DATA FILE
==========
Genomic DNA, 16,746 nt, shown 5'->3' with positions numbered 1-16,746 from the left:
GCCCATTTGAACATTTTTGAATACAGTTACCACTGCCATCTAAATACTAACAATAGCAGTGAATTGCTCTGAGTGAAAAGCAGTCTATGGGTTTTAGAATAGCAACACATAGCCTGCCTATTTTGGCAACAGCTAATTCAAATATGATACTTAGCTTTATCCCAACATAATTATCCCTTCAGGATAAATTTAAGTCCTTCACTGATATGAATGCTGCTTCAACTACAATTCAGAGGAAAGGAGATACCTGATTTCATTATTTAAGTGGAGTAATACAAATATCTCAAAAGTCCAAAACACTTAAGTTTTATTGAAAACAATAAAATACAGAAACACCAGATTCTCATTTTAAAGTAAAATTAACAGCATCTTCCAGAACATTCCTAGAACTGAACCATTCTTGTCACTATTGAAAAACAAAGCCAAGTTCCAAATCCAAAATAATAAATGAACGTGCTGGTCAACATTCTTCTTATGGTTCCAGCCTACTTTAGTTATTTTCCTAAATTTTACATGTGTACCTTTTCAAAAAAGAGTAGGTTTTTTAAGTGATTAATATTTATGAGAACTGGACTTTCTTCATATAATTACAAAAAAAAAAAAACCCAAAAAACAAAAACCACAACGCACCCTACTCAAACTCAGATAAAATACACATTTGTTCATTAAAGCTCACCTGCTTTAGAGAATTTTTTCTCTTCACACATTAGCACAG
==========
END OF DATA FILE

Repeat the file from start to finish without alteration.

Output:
Genomic DNA, 16,746 nt, shown 5'->3' with positions numbered 1-16,746 from the left:
GCCCATTTGAACATTTTTGAATACAGTTACCACTGCCATCTAAATACTAACAATAGCAGTGAATTGCTCTGAGTGAAAAGCAGTCTATGGGTTTTAGAATAGCAACACATAGCCTGCCTATTTTGGCAACAGCTAATTCAAATATGATACTTAGCTTTATCCCAACATAATTATCCCTTCAGGATAAATTTAAGTCCTTCACTGATATGAATGCTGCTTCAACTACAATTCAGAGGAAAGGAGATACCTGATTTCATTATTTAAGTGGAGTAATACAAATATCTCAAAAGTCCAAAACACTTAAGTTTTATTGAAAACAATAAAATACAGAAACACCAGATTCTCATTTTAAAGTAAAATTAACAGCATCTTCCAGAACATTCCTAGAACTGAACCATTCTTGTCACTATTGAAAAACAAAGCCAAGTTCCAAATCCAAAATAATAAATGAACGTGCTGGTCAACATTCTTCTTATGGTTCCAGCCTACTTTAGTTATTTTCCTAAATTTTACATGTGTACCTTTTCAAAAAAGAGTAGGTTTTTTAAGTGATTAATATTTATGAGAACTGGACTTTCTTCATATAATTACAAAAAAAAAAAAACCCAAAAAACAAAAACCACAACGCACCCTACTCAAACTCAGATAAAATACACATTTGTTCATTAAAGCTCACCTGCTTTAGAGAATTTTTTCTCTTCACACATTAGCACAG